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Manuscript Collection

James Dickey, 1923-1996. American Author.

James Dickey

Finding Aid for the James Dickey Papers [MSS035]

James Dickey was an American author and poet whose work brought him international recognition as well as innumerable awards. Born and raised in Atlanta, Georgia, Dickey's urban Southern roots are clearly evident throughout his poetry. Dickey began his college education at Clemson University, but left at the outbreak of World War II to enlist in the United States Army Air Force. His experiences as a fighter pilot provided him with subject matter for some of his best known poems. Dickey subsequently completed both Bachelor's and Master's degrees at Vanderbilt University where among his teachers was the critic Monroe K. Spears who was influential in directing Dickey's interest toward poetry.

James Dickey began writing poetry in 1947, but turned to writing full-time only in 1960 when his first book, Into the Stone and Other Poems, was published. Prior to this, Dickey had worked as a college instructor and as a highly successful advertising executive. In 1966, Dickey was awarded the National Book Award for his second poetry collection, Buckdancer's Choice. He received international acclaim for his 1970 novel and 1972 screenplay, Deliverance. He is the author of more than 17 books of poems and 12 books of prose.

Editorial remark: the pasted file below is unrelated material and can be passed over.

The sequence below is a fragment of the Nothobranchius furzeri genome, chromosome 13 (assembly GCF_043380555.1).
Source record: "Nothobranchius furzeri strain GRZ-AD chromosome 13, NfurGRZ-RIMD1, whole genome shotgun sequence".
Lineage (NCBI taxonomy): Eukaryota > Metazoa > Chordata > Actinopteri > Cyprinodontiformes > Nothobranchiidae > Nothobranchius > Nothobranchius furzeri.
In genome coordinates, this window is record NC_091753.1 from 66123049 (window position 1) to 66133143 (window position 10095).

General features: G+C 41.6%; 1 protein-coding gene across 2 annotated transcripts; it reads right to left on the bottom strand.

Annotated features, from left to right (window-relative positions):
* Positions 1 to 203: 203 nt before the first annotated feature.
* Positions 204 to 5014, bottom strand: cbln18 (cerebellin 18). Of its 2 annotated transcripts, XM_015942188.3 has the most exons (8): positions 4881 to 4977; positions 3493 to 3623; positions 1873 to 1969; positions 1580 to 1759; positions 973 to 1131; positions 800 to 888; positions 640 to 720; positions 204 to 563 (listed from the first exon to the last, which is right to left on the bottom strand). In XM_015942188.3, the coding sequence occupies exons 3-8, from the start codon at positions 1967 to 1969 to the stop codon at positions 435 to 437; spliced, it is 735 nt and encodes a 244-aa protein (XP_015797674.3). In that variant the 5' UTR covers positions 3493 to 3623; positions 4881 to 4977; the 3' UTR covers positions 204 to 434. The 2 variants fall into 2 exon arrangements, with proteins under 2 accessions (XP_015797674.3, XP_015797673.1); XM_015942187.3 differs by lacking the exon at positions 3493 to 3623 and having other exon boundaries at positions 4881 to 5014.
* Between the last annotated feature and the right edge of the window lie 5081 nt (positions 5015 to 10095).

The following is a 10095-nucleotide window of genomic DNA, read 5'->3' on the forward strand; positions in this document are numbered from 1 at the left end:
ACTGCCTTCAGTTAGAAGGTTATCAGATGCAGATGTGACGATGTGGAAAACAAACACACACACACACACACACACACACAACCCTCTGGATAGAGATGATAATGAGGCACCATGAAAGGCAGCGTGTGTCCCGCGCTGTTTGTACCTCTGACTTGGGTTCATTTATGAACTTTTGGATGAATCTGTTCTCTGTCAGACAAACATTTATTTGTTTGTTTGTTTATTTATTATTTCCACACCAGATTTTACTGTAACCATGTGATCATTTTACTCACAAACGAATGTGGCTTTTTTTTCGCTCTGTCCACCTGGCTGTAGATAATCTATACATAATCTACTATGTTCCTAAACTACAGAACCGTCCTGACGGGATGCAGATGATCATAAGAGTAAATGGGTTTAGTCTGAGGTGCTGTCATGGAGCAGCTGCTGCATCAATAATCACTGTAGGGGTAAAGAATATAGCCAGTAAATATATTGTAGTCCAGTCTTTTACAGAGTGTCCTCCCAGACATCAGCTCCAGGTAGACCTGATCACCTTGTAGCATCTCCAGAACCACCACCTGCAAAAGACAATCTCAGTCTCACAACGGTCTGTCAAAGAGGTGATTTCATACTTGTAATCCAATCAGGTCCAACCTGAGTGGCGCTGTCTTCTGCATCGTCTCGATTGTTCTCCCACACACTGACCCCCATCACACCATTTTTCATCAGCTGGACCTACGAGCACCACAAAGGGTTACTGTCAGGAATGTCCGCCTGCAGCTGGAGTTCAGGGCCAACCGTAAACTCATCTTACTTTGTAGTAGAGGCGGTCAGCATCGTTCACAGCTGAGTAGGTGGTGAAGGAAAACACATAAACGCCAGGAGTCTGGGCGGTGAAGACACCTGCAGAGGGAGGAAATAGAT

Collection Description

The James Dickey Papers include a correspondence file, spanning 1954 to 1970, consisting of nearly 1000 letters from literary figures, publishers, editors, and friends. Letters from literary notables are often accompanied by their poetry manuscripts. The bulk of the collection consists of Dickey's own manuscript drafts of poems, essays, reviews, translations and addresses. Proof of Dickey's meticulous craftsmanship is found in his heavily revised poetry manuscripts, many of which have undergone such pronounced change that the initial worksheet is unrecognizable from the final version. The Dickey Papers also include editorial matter toward all of his books of poetry prior to 1970, as well as a collection of informal monologue published that same year as Self-Interviews.